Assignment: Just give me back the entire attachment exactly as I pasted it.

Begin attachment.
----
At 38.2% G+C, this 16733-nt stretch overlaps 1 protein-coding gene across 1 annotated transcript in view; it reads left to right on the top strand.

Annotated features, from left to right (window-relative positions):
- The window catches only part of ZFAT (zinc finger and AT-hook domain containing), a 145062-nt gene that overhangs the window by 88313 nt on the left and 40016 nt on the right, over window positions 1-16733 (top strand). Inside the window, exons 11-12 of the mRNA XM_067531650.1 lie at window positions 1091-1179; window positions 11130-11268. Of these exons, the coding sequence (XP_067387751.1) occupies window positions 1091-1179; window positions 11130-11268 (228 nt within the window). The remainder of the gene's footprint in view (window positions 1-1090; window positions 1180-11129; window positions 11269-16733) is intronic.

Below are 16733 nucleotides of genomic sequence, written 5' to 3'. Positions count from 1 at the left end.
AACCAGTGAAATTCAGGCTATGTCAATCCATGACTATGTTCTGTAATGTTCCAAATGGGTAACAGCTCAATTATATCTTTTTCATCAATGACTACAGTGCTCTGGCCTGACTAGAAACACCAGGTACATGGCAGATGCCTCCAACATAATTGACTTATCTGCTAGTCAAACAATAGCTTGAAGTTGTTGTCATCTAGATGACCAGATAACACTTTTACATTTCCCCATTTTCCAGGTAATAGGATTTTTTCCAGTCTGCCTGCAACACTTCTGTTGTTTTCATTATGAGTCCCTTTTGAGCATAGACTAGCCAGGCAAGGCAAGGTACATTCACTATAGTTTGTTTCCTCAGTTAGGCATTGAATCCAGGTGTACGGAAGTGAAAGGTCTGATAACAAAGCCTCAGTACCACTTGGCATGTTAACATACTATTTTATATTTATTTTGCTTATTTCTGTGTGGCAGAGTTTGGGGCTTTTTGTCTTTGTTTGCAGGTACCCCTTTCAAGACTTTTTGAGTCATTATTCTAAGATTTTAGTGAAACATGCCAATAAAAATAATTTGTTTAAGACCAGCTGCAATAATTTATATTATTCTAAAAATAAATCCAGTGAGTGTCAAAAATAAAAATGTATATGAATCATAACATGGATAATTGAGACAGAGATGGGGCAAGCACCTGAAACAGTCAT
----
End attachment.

At 38.2% G+C, this 16733-nt stretch overlaps 1 protein-coding gene across 1 annotated transcript in view; it reads left to right on the top strand.

Annotated features, from left to right (window-relative positions):
- The window catches only part of ZFAT (zinc finger and AT-hook domain containing), a 145062-nt gene that overhangs the window by 88313 nt on the left and 40016 nt on the right, over window positions 1-16733 (top strand). Inside the window, exons 11-12 of the mRNA XM_067531650.1 lie at window positions 1091-1179; window positions 11130-11268. Of these exons, the coding sequence (XP_067387751.1) occupies window positions 1091-1179; window positions 11130-11268 (228 nt within the window). The remainder of the gene's footprint in view (window positions 1-1090; window positions 1180-11129; window positions 11269-16733) is intronic.

Below are 16733 nucleotides of genomic sequence, written 5' to 3'. Positions count from 1 at the left end.
AACCAGTGAAATTCAGGCTATGTCAATCCATGACTATGTTCTGTAATGTTCCAAATGGGTAACAGCTCAATTATATCTTTTTCATCAATGACTACAGTGCTCTGGCCTGACTAGAAACACCAGGTACATGGCAGATGCCTCCAACATAATTGACTTATCTGCTAGTCAAACAATAGCTTGAAGTTGTTGTCATCTAGATGACCAGATAACACTTTTACATTTCCCCATTTTCCAGGTAATAGGATTTTTTCCAGTCTGCCTGCAACACTTCTGTTGTTTTCATTATGAGTCCCTTTTGAGCATAGACTAGCCAGGCAAGGCAAGGTACATTCACTATAGTTTGTTTCCTCAGTTAGGCATTGAATCCAGGTGTACGGAAGTGAAAGGTCTGATAACAAAGCCTCAGTACCACTTGGCATGTTAACATACTATTTTATATTTATTTTGCTTATTTCTGTGTGGCAGAGTTTGGGGCTTTTTGTCTTTGTTTGCAGGTACCCCTTTCAAGACTTTTTGAGTCATTATTCTAAGATTTTAGTGAAACATGCCAATAAAAATAATTTGTTTAAGACCAGCTGCAATAATTTATATTATTCTAAAAATAAATCCAGTGAGTGTCAAAAATAAAAATGTATATGAATCATAACATGGATAATTGAGACAGAGATGGGGCAAGCACCTGAAACAGTCAT